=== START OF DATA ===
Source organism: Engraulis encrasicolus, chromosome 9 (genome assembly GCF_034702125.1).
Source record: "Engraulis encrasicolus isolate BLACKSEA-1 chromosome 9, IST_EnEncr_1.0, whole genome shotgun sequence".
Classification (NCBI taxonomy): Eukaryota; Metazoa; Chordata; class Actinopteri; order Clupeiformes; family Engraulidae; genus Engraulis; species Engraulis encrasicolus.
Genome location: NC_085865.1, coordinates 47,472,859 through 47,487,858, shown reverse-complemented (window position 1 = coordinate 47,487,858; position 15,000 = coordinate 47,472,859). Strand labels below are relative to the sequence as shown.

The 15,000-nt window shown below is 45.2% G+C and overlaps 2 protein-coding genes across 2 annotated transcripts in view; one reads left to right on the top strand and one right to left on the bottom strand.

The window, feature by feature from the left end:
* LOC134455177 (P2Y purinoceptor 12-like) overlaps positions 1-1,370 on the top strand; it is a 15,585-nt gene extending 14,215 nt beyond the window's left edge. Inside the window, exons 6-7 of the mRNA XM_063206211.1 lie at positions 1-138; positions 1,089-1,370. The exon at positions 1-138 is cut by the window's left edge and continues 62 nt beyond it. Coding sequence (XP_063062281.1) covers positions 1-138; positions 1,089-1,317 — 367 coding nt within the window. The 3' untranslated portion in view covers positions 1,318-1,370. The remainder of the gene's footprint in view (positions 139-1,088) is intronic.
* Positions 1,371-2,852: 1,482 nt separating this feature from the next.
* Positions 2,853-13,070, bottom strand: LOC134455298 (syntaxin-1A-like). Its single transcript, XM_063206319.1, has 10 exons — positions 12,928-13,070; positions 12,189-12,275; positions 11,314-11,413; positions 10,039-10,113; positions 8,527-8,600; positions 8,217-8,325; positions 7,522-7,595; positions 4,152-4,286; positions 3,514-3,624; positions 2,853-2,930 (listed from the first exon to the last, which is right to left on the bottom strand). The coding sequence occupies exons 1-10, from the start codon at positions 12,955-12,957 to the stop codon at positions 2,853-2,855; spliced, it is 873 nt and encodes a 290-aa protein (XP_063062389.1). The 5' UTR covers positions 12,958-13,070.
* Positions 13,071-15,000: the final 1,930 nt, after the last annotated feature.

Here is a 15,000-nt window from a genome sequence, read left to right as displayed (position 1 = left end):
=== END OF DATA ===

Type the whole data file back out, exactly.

Source organism: Engraulis encrasicolus, chromosome 9 (genome assembly GCF_034702125.1).
Source record: "Engraulis encrasicolus isolate BLACKSEA-1 chromosome 9, IST_EnEncr_1.0, whole genome shotgun sequence".
Classification (NCBI taxonomy): Eukaryota; Metazoa; Chordata; class Actinopteri; order Clupeiformes; family Engraulidae; genus Engraulis; species Engraulis encrasicolus.
Genome location: NC_085865.1, coordinates 47,472,859 through 47,487,858, shown reverse-complemented (window position 1 = coordinate 47,487,858; position 15,000 = coordinate 47,472,859). Strand labels below are relative to the sequence as shown.

The 15,000-nt window shown below is 45.2% G+C and overlaps 2 protein-coding genes across 2 annotated transcripts in view; one reads left to right on the top strand and one right to left on the bottom strand.

The window, feature by feature from the left end:
* LOC134455177 (P2Y purinoceptor 12-like) overlaps positions 1-1,370 on the top strand; it is a 15,585-nt gene extending 14,215 nt beyond the window's left edge. Inside the window, exons 6-7 of the mRNA XM_063206211.1 lie at positions 1-138; positions 1,089-1,370. The exon at positions 1-138 is cut by the window's left edge and continues 62 nt beyond it. Coding sequence (XP_063062281.1) covers positions 1-138; positions 1,089-1,317 — 367 coding nt within the window. The 3' untranslated portion in view covers positions 1,318-1,370. The remainder of the gene's footprint in view (positions 139-1,088) is intronic.
* Positions 1,371-2,852: 1,482 nt separating this feature from the next.
* Positions 2,853-13,070, bottom strand: LOC134455298 (syntaxin-1A-like). Its single transcript, XM_063206319.1, has 10 exons — positions 12,928-13,070; positions 12,189-12,275; positions 11,314-11,413; positions 10,039-10,113; positions 8,527-8,600; positions 8,217-8,325; positions 7,522-7,595; positions 4,152-4,286; positions 3,514-3,624; positions 2,853-2,930 (listed from the first exon to the last, which is right to left on the bottom strand). The coding sequence occupies exons 1-10, from the start codon at positions 12,955-12,957 to the stop codon at positions 2,853-2,855; spliced, it is 873 nt and encodes a 290-aa protein (XP_063062389.1). The 5' UTR covers positions 12,958-13,070.
* Positions 13,071-15,000: the final 1,930 nt, after the last annotated feature.

Here is a 15,000-nt window from a genome sequence, read left to right as displayed (position 1 = left end):